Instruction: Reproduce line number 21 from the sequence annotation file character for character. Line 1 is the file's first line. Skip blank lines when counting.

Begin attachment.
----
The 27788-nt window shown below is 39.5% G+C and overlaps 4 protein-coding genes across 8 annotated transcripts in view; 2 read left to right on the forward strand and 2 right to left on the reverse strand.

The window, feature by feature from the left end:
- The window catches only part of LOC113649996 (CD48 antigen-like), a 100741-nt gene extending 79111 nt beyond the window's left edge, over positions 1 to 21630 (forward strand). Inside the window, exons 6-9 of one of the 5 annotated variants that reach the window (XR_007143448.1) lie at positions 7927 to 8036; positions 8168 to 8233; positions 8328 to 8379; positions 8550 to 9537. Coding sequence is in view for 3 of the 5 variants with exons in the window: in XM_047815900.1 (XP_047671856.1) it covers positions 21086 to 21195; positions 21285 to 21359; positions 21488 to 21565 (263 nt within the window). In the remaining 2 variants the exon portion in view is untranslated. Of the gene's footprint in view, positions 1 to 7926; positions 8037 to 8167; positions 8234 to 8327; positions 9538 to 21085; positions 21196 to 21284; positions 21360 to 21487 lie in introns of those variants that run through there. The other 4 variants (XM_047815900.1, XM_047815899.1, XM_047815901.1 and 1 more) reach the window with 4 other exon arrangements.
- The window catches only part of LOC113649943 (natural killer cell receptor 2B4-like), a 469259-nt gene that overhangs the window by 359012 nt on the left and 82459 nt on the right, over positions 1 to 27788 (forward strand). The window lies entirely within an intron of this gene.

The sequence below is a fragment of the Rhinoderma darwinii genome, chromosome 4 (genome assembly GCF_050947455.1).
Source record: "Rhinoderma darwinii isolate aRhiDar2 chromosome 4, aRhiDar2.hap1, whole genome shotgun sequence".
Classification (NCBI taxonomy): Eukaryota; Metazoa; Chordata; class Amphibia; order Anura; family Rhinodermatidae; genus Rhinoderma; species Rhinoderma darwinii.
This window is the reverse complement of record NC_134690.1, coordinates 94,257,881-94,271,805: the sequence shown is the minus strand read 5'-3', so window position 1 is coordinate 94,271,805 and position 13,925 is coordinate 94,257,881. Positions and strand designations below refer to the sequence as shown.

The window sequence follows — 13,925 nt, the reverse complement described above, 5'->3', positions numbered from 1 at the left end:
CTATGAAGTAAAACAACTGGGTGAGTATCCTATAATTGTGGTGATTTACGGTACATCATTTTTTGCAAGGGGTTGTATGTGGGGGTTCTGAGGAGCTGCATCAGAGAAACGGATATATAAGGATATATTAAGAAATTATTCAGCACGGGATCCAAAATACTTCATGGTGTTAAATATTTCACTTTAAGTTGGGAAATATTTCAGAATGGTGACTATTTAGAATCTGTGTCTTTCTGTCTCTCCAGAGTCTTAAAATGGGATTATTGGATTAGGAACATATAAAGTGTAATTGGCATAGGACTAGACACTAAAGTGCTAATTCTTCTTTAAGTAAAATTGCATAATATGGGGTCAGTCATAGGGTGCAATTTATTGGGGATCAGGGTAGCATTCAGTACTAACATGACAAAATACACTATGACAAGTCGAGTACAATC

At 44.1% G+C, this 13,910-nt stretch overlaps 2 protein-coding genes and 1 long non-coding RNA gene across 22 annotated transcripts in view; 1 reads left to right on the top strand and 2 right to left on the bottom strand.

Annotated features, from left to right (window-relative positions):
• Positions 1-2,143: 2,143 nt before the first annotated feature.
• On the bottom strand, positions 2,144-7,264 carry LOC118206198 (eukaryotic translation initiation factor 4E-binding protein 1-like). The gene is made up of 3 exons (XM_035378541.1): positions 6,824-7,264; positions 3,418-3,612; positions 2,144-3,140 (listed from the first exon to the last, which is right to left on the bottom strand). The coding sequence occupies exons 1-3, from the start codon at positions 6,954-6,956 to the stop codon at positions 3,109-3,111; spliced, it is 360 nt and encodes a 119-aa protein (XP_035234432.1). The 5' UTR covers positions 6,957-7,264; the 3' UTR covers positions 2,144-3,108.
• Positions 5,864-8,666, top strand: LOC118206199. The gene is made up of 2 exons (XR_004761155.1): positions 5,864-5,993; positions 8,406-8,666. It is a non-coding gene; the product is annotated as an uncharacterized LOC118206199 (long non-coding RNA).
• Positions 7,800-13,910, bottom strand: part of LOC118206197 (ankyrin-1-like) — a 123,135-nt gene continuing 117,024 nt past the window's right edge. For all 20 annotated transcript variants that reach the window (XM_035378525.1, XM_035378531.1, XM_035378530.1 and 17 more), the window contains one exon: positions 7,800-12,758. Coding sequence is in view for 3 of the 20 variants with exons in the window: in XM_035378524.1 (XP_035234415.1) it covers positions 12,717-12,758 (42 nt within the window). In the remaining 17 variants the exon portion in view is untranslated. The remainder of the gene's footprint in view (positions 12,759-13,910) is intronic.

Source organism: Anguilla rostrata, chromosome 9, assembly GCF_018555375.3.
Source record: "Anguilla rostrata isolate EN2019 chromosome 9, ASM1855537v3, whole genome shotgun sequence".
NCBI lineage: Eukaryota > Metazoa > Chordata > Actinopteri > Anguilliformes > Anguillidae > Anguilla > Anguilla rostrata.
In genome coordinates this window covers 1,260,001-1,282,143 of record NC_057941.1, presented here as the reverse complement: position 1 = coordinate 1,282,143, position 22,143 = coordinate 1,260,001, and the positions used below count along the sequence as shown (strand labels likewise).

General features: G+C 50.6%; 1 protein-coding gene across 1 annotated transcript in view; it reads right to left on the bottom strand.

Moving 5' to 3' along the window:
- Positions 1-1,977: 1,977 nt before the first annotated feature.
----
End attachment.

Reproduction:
General features: G+C 50.6%; 1 protein-coding gene across 1 annotated transcript in view; it reads right to left on the bottom strand.